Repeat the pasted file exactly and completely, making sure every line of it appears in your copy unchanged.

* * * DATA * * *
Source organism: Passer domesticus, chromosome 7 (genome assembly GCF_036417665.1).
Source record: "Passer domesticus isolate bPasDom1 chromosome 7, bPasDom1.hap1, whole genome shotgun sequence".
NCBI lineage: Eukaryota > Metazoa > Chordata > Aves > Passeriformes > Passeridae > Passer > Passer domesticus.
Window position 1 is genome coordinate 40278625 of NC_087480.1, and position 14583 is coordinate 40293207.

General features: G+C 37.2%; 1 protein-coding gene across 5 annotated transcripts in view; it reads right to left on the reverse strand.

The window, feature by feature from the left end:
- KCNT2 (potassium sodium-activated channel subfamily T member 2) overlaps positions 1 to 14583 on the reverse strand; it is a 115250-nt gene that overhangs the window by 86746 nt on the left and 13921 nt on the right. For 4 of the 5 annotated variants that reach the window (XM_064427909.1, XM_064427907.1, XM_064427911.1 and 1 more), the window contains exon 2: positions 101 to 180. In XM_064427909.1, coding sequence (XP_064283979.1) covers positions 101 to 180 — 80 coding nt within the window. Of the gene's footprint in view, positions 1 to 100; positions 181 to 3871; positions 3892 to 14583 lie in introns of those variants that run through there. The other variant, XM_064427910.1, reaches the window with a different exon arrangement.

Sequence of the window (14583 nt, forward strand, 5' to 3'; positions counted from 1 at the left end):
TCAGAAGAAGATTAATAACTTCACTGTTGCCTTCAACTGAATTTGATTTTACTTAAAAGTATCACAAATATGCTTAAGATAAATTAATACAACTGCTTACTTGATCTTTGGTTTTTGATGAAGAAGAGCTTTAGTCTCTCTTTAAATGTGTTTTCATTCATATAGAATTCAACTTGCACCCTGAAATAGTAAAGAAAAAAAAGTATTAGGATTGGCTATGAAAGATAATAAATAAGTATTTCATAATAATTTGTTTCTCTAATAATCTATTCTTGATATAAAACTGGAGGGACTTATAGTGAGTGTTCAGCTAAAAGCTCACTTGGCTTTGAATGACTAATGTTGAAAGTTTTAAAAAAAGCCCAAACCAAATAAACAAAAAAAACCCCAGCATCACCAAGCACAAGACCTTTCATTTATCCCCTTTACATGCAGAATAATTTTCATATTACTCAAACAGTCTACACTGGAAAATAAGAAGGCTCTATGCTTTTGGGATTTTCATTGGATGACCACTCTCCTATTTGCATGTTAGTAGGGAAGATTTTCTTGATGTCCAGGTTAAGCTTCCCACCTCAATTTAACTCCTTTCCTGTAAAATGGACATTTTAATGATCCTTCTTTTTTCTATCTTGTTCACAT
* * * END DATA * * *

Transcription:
Source organism: Passer domesticus, chromosome 7 (genome assembly GCF_036417665.1).
Source record: "Passer domesticus isolate bPasDom1 chromosome 7, bPasDom1.hap1, whole genome shotgun sequence".
NCBI lineage: Eukaryota > Metazoa > Chordata > Aves > Passeriformes > Passeridae > Passer > Passer domesticus.
Window position 1 is genome coordinate 40278625 of NC_087480.1, and position 14583 is coordinate 40293207.

General features: G+C 37.2%; 1 protein-coding gene across 5 annotated transcripts in view; it reads right to left on the reverse strand.

The window, feature by feature from the left end:
- KCNT2 (potassium sodium-activated channel subfamily T member 2) overlaps positions 1 to 14583 on the reverse strand; it is a 115250-nt gene that overhangs the window by 86746 nt on the left and 13921 nt on the right. For 4 of the 5 annotated variants that reach the window (XM_064427909.1, XM_064427907.1, XM_064427911.1 and 1 more), the window contains exon 2: positions 101 to 180. In XM_064427909.1, coding sequence (XP_064283979.1) covers positions 101 to 180 — 80 coding nt within the window. Of the gene's footprint in view, positions 1 to 100; positions 181 to 3871; positions 3892 to 14583 lie in introns of those variants that run through there. The other variant, XM_064427910.1, reaches the window with a different exon arrangement.

Sequence of the window (14583 nt, forward strand, 5' to 3'; positions counted from 1 at the left end):
TCAGAAGAAGATTAATAACTTCACTGTTGCCTTCAACTGAATTTGATTTTACTTAAAAGTATCACAAATATGCTTAAGATAAATTAATACAACTGCTTACTTGATCTTTGGTTTTTGATGAAGAAGAGCTTTAGTCTCTCTTTAAATGTGTTTTCATTCATATAGAATTCAACTTGCACCCTGAAATAGTAAAGAAAAAAAAGTATTAGGATTGGCTATGAAAGATAATAAATAAGTATTTCATAATAATTTGTTTCTCTAATAATCTATTCTTGATATAAAACTGGAGGGACTTATAGTGAGTGTTCAGCTAAAAGCTCACTTGGCTTTGAATGACTAATGTTGAAAGTTTTAAAAAAAGCCCAAACCAAATAAACAAAAAAAACCCCAGCATCACCAAGCACAAGACCTTTCATTTATCCCCTTTACATGCAGAATAATTTTCATATTACTCAAACAGTCTACACTGGAAAATAAGAAGGCTCTATGCTTTTGGGATTTTCATTGGATGACCACTCTCCTATTTGCATGTTAGTAGGGAAGATTTTCTTGATGTCCAGGTTAAGCTTCCCACCTCAATTTAACTCCTTTCCTGTAAAATGGACATTTTAATGATCCTTCTTTTTTCTATCTTGTTCACAT